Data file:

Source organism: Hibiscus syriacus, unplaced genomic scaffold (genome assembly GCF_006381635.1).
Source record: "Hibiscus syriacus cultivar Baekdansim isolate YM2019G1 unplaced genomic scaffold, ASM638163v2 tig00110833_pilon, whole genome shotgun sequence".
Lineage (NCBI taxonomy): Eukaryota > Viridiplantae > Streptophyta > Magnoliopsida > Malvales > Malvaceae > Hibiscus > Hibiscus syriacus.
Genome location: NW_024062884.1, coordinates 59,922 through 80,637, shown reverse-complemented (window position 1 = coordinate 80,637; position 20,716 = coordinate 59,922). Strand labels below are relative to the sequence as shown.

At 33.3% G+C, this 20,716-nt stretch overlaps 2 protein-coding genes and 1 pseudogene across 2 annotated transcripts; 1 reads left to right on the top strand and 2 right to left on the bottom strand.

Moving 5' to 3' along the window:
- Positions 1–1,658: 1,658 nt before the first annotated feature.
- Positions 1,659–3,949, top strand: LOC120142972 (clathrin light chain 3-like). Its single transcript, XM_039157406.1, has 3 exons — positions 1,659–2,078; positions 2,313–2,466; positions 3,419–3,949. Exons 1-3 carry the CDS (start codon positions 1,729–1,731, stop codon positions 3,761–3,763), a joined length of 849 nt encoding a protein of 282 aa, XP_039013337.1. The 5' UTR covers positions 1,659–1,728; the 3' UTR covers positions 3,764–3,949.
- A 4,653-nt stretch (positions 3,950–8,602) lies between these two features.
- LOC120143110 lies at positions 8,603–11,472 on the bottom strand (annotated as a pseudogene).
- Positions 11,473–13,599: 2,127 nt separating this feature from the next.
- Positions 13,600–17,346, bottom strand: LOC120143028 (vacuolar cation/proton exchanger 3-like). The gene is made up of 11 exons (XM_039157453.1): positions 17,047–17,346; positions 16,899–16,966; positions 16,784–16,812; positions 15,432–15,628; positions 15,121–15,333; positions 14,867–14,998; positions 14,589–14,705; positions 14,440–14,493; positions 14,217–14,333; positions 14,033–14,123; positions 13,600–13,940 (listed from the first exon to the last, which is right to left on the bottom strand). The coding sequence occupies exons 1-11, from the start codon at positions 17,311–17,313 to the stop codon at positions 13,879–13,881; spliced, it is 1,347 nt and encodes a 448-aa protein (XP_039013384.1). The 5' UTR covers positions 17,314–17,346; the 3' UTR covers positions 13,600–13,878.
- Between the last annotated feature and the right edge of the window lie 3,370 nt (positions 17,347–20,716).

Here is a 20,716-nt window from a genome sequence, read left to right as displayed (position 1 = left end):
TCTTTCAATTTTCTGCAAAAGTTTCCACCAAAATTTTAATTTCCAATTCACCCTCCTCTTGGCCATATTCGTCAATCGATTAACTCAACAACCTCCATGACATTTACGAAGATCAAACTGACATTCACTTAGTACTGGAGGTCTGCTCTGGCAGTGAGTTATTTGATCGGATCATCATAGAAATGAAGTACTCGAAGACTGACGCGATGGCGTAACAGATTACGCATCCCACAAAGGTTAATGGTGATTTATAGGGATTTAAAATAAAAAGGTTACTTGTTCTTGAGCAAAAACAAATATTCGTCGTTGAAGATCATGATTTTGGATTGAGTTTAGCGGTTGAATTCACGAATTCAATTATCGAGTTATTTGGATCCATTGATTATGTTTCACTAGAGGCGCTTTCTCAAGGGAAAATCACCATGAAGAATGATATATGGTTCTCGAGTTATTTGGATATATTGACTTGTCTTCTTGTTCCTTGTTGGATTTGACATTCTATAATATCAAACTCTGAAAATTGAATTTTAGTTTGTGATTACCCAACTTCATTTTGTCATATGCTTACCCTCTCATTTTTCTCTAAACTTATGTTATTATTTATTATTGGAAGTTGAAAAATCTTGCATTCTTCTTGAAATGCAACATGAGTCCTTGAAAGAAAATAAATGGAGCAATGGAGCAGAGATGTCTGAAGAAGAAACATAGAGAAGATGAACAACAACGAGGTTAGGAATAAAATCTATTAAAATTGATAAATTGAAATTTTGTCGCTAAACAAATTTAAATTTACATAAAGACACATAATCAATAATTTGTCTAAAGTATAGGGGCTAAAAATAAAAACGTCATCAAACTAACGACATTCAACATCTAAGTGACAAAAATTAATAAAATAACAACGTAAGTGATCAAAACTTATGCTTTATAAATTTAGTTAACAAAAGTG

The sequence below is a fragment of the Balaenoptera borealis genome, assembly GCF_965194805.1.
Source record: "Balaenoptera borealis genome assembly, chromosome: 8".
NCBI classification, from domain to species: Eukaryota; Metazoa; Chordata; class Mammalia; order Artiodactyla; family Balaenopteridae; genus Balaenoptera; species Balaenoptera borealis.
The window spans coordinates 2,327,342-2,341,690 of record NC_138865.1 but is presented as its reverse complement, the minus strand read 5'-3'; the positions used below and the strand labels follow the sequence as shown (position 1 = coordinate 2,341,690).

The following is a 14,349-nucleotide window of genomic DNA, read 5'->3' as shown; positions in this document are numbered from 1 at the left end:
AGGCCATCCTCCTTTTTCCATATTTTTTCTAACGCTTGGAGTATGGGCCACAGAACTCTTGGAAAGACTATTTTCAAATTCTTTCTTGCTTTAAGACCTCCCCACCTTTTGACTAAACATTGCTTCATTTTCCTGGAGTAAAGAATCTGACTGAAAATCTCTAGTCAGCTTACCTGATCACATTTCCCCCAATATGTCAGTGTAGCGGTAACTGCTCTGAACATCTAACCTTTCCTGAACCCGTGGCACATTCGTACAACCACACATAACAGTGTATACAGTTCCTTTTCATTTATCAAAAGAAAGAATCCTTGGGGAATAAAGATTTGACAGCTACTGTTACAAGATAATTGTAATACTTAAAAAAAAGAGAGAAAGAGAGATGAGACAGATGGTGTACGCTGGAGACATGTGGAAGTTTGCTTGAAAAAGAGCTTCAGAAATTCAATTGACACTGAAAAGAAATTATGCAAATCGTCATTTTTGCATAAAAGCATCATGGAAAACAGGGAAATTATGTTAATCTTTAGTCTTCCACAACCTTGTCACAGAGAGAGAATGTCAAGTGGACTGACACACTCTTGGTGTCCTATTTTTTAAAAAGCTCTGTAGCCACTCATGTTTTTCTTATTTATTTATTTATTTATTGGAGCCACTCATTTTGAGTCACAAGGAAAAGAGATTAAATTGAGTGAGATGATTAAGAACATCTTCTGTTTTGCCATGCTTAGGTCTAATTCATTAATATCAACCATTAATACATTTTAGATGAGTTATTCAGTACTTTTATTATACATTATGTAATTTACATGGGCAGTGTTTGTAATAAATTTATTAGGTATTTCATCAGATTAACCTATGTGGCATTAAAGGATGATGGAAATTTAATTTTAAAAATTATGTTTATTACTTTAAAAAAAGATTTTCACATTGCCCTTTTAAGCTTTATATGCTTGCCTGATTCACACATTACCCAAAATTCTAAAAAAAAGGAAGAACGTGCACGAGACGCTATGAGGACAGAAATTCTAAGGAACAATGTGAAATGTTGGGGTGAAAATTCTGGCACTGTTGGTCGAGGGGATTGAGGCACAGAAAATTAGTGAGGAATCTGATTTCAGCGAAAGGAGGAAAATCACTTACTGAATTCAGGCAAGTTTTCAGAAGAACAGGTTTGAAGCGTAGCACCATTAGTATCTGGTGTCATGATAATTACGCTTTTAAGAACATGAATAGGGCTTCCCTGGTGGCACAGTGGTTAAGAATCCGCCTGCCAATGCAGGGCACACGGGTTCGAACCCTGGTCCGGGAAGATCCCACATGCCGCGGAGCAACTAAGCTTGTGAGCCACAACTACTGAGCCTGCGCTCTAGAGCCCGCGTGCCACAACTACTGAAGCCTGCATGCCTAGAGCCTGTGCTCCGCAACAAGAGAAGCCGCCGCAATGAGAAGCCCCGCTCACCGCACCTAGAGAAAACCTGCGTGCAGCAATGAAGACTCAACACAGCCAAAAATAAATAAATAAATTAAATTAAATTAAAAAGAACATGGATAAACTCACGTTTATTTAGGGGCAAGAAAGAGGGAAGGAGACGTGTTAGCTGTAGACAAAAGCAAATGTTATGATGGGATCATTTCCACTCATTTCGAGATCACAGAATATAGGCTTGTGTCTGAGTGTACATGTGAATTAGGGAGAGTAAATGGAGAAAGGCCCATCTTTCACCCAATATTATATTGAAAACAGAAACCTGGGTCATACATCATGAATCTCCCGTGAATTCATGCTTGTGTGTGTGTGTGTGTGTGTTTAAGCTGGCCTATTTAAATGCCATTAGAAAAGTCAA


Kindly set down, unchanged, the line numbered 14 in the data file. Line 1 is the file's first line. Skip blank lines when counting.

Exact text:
Here is a 20,716-nt window from a genome sequence, read left to right as displayed (position 1 = left end):